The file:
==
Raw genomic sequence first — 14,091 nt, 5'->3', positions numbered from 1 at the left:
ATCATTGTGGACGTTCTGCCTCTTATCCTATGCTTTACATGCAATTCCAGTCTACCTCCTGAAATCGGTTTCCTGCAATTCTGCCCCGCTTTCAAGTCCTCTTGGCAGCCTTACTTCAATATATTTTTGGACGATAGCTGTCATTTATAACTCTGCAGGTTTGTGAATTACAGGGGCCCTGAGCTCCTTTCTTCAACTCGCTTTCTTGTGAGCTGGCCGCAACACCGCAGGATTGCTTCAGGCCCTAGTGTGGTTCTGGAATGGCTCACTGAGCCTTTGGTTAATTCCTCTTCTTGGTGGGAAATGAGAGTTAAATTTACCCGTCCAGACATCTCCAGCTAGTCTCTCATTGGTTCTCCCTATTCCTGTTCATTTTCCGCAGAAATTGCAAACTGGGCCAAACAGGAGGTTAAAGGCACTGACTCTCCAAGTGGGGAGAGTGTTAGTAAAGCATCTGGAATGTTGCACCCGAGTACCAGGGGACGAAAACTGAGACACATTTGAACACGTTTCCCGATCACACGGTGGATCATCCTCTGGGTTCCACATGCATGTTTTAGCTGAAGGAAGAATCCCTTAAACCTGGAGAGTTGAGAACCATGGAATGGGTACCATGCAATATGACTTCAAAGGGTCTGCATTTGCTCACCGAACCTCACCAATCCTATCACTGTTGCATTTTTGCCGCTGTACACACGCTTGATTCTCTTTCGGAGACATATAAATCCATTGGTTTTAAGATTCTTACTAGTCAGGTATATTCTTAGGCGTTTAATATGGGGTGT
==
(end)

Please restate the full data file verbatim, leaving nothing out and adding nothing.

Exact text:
Raw genomic sequence first — 14,091 nt, 5'->3', positions numbered from 1 at the left:
ATCATTGTGGACGTTCTGCCTCTTATCCTATGCTTTACATGCAATTCCAGTCTACCTCCTGAAATCGGTTTCCTGCAATTCTGCCCCGCTTTCAAGTCCTCTTGGCAGCCTTACTTCAATATATTTTTGGACGATAGCTGTCATTTATAACTCTGCAGGTTTGTGAATTACAGGGGCCCTGAGCTCCTTTCTTCAACTCGCTTTCTTGTGAGCTGGCCGCAACACCGCAGGATTGCTTCAGGCCCTAGTGTGGTTCTGGAATGGCTCACTGAGCCTTTGGTTAATTCCTCTTCTTGGTGGGAAATGAGAGTTAAATTTACCCGTCCAGACATCTCCAGCTAGTCTCTCATTGGTTCTCCCTATTCCTGTTCATTTTCCGCAGAAATTGCAAACTGGGCCAAACAGGAGGTTAAAGGCACTGACTCTCCAAGTGGGGAGAGTGTTAGTAAAGCATCTGGAATGTTGCACCCGAGTACCAGGGGACGAAAACTGAGACACATTTGAACACGTTTCCCGATCACACGGTGGATCATCCTCTGGGTTCCACATGCATGTTTTAGCTGAAGGAAGAATCCCTTAAACCTGGAGAGTTGAGAACCATGGAATGGGTACCATGCAATATGACTTCAAAGGGTCTGCATTTGCTCACCGAACCTCACCAATCCTATCACTGTTGCATTTTTGCCGCTGTACACACGCTTGATTCTCTTTCGGAGACATATAAATCCATTGGTTTTAAGATTCTTACTAGTCAGGTATATTCTTAGGCGTTTAATATGGGGTGT